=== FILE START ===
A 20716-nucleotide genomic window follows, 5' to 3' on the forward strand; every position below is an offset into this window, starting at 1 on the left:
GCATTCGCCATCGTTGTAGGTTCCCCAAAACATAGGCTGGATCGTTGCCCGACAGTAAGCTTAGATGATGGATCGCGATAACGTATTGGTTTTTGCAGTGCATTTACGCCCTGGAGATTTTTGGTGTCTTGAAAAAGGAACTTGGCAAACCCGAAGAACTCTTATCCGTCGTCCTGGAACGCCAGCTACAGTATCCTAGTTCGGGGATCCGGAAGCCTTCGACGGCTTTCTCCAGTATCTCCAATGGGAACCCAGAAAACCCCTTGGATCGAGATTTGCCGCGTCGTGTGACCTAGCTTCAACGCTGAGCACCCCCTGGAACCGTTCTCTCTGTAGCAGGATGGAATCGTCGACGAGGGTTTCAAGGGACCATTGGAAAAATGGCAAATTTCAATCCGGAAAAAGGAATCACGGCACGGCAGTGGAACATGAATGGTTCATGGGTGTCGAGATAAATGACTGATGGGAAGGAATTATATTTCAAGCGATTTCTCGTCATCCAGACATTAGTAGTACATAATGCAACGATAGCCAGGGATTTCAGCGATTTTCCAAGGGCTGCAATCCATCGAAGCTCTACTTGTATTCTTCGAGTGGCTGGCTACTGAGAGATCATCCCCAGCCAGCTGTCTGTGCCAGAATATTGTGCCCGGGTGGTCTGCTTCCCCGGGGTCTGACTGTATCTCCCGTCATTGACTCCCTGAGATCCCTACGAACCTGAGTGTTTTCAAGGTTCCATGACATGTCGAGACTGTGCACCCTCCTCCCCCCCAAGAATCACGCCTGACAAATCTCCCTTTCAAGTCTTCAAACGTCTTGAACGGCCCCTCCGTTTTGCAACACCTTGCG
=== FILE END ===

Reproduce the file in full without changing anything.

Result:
A 20716-nucleotide genomic window follows, 5' to 3' on the forward strand; every position below is an offset into this window, starting at 1 on the left:
GCATTCGCCATCGTTGTAGGTTCCCCAAAACATAGGCTGGATCGTTGCCCGACAGTAAGCTTAGATGATGGATCGCGATAACGTATTGGTTTTTGCAGTGCATTTACGCCCTGGAGATTTTTGGTGTCTTGAAAAAGGAACTTGGCAAACCCGAAGAACTCTTATCCGTCGTCCTGGAACGCCAGCTACAGTATCCTAGTTCGGGGATCCGGAAGCCTTCGACGGCTTTCTCCAGTATCTCCAATGGGAACCCAGAAAACCCCTTGGATCGAGATTTGCCGCGTCGTGTGACCTAGCTTCAACGCTGAGCACCCCCTGGAACCGTTCTCTCTGTAGCAGGATGGAATCGTCGACGAGGGTTTCAAGGGACCATTGGAAAAATGGCAAATTTCAATCCGGAAAAAGGAATCACGGCACGGCAGTGGAACATGAATGGTTCATGGGTGTCGAGATAAATGACTGATGGGAAGGAATTATATTTCAAGCGATTTCTCGTCATCCAGACATTAGTAGTACATAATGCAACGATAGCCAGGGATTTCAGCGATTTTCCAAGGGCTGCAATCCATCGAAGCTCTACTTGTATTCTTCGAGTGGCTGGCTACTGAGAGATCATCCCCAGCCAGCTGTCTGTGCCAGAATATTGTGCCCGGGTGGTCTGCTTCCCCGGGGTCTGACTGTATCTCCCGTCATTGACTCCCTGAGATCCCTACGAACCTGAGTGTTTTCAAGGTTCCATGACATGTCGAGACTGTGCACCCTCCTCCCCCCCAAGAATCACGCCTGACAAATCTCCCTTTCAAGTCTTCAAACGTCTTGAACGGCCCCTCCGTTTTGCAACACCTTGCG